In the mid-1940s, Moorehead joined Metro-Goldwyn-Mayer, negotiating a $6,000-a-week contract with the provision to perform also on radio, an unusual clause at the time. Moorehead explained that MGM usually refused to allow their actors to play on radio as "the actors didn't have the knowledge or the taste or the judgment to appear on the right sort of show." In 1943–1944, Moorehead portrayed "matronly housekeeper Mrs. Mullet", who was constantly offering her "candied opinion", in Mutual Radio's The Adventures of Leonidas Witherall.

Moorehead was in many important films, including Dark Passage (with Humphrey Bogart above) and Since You Went Away, either playing key small or large supporting parts. She skillfully portrayed puritanical matrons, neurotic spinsters, possessive mothers, and comical secretaries throughout her career and played Parthy Hawks, wife of Cap'n Andy and mother of Magnolia, in MGM's hit 1951 remake of Show Boat.

In 1941, Moorehead played Maggie in the short-lived Bringing up Father program on the Blue Network. From 1942 to 1949, Moorehead played the role of the mayor's housekeeper in the radio version of Mayor of the Town. She also starred in The Amazing Mrs. Danberry, a situation comedy on CBS, in 1946. Moorehead's title character was described as "the lively widow of a department store owner who has a tongue as sharp as a hatpin and a heart as warm as summer."

During the 1940s and 1950s, Moorehead was one of the most in-demand actresses for radio dramas, especially on the CBS show Suspense. During the 946-episode-run of Suspense, Moorehead was cast in more episodes than any other actor or actress. She was often introduced on the show as the "first lady of Suspense". Moorehead's most successful appearance on Suspense was in the legendary play Sorry, Wrong Number, written by Lucille Fletcher, broadcast on May 18th, 1943. Moorehead played a selfish, neurotic woman who overhears a murder being plotted via crossed phone wires and eventually realizes she is the intended victim. She recreated the performance six times for Suspense and several times on other radio shows, always using her original, dog-eared script. In 1952, she recorded an album of the drama, and performed scenes from the story in her one-woman show in the 1950s. Barbara Stanwyck played the role in the 1948 film version. Mooreheads’ work in 1948’s Johnny Belinda (below) earned her a third Supporting Actress Oscar nomination. She didn’t win, but neither did Stanwyck for Sorry, Wrong Number.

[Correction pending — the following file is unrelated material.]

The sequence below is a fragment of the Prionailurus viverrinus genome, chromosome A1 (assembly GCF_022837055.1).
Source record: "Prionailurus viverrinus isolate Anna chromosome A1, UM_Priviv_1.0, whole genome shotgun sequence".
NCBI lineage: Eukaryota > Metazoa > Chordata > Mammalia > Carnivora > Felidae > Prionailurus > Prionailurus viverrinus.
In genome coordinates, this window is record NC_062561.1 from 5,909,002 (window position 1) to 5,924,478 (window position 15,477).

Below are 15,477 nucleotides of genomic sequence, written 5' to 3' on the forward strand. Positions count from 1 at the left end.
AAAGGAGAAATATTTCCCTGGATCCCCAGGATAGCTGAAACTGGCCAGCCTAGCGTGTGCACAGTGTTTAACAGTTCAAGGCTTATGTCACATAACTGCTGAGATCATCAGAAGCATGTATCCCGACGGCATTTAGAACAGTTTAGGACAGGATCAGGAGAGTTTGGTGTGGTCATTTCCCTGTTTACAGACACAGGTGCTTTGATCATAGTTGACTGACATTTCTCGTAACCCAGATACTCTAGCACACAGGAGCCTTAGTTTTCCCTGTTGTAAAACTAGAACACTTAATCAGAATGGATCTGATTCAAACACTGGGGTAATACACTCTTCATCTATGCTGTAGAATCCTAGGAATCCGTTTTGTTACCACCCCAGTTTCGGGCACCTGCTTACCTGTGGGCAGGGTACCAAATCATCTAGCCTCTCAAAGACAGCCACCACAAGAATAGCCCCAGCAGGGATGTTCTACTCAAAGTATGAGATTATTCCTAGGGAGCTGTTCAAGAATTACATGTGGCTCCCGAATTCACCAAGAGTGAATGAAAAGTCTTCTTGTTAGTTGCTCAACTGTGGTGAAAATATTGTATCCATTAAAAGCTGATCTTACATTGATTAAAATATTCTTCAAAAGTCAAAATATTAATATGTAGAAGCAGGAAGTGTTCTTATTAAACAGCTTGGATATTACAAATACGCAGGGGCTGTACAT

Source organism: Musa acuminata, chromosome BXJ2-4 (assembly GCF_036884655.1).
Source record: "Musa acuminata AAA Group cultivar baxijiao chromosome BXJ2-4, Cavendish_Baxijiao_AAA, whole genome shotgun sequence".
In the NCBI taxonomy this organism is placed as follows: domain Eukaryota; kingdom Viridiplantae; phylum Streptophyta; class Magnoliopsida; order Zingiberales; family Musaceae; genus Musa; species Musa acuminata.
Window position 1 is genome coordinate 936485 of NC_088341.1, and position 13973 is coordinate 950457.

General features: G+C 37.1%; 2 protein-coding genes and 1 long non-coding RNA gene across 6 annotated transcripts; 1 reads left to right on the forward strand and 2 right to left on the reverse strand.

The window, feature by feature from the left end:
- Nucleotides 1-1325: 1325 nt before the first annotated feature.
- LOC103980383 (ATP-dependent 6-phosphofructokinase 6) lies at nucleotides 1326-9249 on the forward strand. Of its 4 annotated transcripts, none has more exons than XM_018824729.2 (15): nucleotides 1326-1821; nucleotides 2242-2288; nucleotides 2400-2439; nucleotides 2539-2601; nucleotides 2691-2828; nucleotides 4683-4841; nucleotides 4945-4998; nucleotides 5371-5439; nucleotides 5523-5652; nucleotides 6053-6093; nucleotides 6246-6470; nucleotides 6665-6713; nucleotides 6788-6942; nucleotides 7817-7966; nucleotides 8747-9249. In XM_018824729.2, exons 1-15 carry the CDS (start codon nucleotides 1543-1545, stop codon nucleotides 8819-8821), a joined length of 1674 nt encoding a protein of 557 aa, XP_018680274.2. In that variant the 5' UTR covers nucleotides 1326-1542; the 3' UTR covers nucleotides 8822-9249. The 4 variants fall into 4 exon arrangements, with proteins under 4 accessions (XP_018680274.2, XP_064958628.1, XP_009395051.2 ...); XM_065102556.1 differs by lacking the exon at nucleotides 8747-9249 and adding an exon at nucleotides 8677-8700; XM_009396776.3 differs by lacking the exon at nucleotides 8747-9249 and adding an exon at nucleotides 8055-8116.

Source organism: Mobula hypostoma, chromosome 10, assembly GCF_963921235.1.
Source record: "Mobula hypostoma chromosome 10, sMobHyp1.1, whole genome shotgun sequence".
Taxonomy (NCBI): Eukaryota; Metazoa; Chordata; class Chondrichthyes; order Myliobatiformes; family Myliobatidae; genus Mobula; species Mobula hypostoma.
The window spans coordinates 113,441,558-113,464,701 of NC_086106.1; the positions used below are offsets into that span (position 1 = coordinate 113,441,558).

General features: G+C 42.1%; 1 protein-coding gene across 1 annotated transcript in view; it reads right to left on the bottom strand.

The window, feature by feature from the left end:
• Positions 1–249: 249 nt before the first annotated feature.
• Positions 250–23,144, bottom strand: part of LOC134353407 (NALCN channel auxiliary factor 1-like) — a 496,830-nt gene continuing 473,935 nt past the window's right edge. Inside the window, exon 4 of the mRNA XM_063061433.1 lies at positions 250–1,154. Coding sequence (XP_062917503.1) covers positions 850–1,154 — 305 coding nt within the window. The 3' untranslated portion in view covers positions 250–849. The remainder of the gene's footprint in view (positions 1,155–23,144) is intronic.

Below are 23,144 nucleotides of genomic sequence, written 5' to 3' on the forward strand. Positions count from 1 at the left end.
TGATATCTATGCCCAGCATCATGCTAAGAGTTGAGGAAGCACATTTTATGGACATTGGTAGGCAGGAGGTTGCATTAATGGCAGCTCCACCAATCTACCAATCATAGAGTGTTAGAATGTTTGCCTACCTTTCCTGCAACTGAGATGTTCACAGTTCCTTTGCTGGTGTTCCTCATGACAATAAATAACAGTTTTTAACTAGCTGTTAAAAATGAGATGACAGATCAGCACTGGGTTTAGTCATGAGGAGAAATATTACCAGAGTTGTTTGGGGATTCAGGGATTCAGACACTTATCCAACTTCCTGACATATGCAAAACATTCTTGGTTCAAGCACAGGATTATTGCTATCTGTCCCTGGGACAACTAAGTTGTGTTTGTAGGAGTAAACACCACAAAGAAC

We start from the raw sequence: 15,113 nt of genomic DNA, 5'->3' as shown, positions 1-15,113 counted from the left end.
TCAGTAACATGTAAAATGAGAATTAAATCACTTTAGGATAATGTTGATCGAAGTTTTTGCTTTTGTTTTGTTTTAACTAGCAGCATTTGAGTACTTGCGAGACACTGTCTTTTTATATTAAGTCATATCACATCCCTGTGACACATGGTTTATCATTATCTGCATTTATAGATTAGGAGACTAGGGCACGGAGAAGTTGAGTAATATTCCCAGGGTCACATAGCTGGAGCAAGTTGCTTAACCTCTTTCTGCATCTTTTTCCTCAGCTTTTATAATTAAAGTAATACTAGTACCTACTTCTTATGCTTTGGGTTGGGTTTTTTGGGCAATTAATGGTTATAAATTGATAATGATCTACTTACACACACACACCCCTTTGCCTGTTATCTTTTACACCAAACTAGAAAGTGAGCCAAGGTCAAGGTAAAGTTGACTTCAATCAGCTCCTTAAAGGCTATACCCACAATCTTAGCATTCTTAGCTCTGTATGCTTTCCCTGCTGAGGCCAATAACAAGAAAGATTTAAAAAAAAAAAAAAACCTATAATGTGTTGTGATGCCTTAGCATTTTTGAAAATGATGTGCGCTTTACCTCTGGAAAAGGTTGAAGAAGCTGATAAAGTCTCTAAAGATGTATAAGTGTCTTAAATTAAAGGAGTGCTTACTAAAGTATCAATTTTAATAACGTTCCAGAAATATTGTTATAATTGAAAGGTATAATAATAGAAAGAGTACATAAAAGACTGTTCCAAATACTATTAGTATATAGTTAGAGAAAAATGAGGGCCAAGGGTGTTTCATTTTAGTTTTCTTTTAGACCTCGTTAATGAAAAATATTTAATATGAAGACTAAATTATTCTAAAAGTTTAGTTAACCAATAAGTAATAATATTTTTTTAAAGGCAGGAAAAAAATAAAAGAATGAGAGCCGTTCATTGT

In the 1950s, Moorehead continued to work in films and to appear on stage across the country, including a national tour of Shaw's Don Juan in Hell, co-starring Charles Boyer, Charles Laughton, and Cedric Hardwicke (1951–1952) and Lord Pengo in 1962–1963. She appeared as the hypochondriac Mrs. Snow in Disney's hit film Pollyanna (1960). Alongside Bette Davis, Olivia De Havilland, Mary Astor, and Joseph Cotten, she starred in Hush... Hush, Sweet Charlotte (1964), as the maid, Velma, a role for which she was nominated for a her fourth Best Supporting Actress Academy Award.

In 1959, Moorehead guest starred on The Rebel. Her role in the radio play Sorry, Wrong Number inspired writers of the CBS television series The Twilight Zone to script an episode with Moorehead in mind. In "The Invaders" (broadcast January 27th, 1961) Moorehead played a woman whose isolated farm is plagued by mysterious intruders. In "Sorry, Wrong Number", Moorehead offered a famed, bravura performance using only her voice, and for "The Invaders", she was offered a script where she had no dialogue at all.

Moorehead also had guest roles on Channing, Custer, Rawhide, in "Incident at Poco Tiempo" as Sister Frances, and The Rifleman. On February 10th, 1967, she portrayed Miss Emma Valentine in "The Night of the Vicious Valentine" on The Wild Wild West, a performance for which she won a Primetime Emmy Award for Outstanding Supporting Actress in a Drama Series.

In 1964, Moorehead accepted the role of Endora, Samantha's (Elizabeth Montgomery) mortal-loathing, quick-witted witch mother, in the situation comedy Bewitched. She later commented that she had not expected it to succeed and that she ultimately felt trapped by its success. However, she had negotiated to appear in only eight of every 12 episodes made, therefore allowing her sufficient time to pursue other projects. She also felt that the television writing was often below standard and dismissed many of the Bewitched scripts as "hack" in a 1965 interview for TV Guide. The role brought her a level of recognition that she had not received before as Bewitched was in the top 10 programs for the first few years it was on the air. Moorehead received six Emmy Award nominations, but was quick to remind interviewers that she had enjoyed a long and distinguished career. Despite her ambivalence, she remained with Bewitched until its run ended in 1972.